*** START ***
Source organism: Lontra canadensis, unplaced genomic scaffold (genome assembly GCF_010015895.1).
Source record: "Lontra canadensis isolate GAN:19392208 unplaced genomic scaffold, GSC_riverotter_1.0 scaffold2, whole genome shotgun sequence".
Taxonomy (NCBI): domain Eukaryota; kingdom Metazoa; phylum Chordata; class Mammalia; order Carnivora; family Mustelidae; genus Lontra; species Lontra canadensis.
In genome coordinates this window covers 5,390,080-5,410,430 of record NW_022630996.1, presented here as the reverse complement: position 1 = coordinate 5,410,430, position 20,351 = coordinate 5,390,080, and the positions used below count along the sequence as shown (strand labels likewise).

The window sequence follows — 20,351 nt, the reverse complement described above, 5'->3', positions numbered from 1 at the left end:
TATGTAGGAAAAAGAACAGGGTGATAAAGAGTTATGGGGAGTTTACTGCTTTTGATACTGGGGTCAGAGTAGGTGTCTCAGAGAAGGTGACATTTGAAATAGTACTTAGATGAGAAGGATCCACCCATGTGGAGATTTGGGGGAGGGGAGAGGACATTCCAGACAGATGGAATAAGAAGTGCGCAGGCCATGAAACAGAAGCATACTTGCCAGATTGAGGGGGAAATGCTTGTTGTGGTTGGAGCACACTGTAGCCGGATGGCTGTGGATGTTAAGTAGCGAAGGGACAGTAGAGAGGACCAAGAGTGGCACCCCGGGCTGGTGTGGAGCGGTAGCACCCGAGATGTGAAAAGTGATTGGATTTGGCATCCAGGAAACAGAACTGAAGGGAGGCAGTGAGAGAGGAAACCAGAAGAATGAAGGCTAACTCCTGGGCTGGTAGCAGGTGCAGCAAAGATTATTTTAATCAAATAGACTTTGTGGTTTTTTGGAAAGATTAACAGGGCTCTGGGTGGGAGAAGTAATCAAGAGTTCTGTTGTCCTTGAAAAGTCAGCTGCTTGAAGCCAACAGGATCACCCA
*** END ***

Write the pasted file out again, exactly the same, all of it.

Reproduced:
Source organism: Lontra canadensis, unplaced genomic scaffold (genome assembly GCF_010015895.1).
Source record: "Lontra canadensis isolate GAN:19392208 unplaced genomic scaffold, GSC_riverotter_1.0 scaffold2, whole genome shotgun sequence".
Taxonomy (NCBI): domain Eukaryota; kingdom Metazoa; phylum Chordata; class Mammalia; order Carnivora; family Mustelidae; genus Lontra; species Lontra canadensis.
In genome coordinates this window covers 5,390,080-5,410,430 of record NW_022630996.1, presented here as the reverse complement: position 1 = coordinate 5,410,430, position 20,351 = coordinate 5,390,080, and the positions used below count along the sequence as shown (strand labels likewise).

The window sequence follows — 20,351 nt, the reverse complement described above, 5'->3', positions numbered from 1 at the left end:
TATGTAGGAAAAAGAACAGGGTGATAAAGAGTTATGGGGAGTTTACTGCTTTTGATACTGGGGTCAGAGTAGGTGTCTCAGAGAAGGTGACATTTGAAATAGTACTTAGATGAGAAGGATCCACCCATGTGGAGATTTGGGGGAGGGGAGAGGACATTCCAGACAGATGGAATAAGAAGTGCGCAGGCCATGAAACAGAAGCATACTTGCCAGATTGAGGGGGAAATGCTTGTTGTGGTTGGAGCACACTGTAGCCGGATGGCTGTGGATGTTAAGTAGCGAAGGGACAGTAGAGAGGACCAAGAGTGGCACCCCGGGCTGGTGTGGAGCGGTAGCACCCGAGATGTGAAAAGTGATTGGATTTGGCATCCAGGAAACAGAACTGAAGGGAGGCAGTGAGAGAGGAAACCAGAAGAATGAAGGCTAACTCCTGGGCTGGTAGCAGGTGCAGCAAAGATTATTTTAATCAAATAGACTTTGTGGTTTTTTGGAAAGATTAACAGGGCTCTGGGTGGGAGAAGTAATCAAGAGTTCTGTTGTCCTTGAAAAGTCAGCTGCTTGAAGCCAACAGGATCACCCA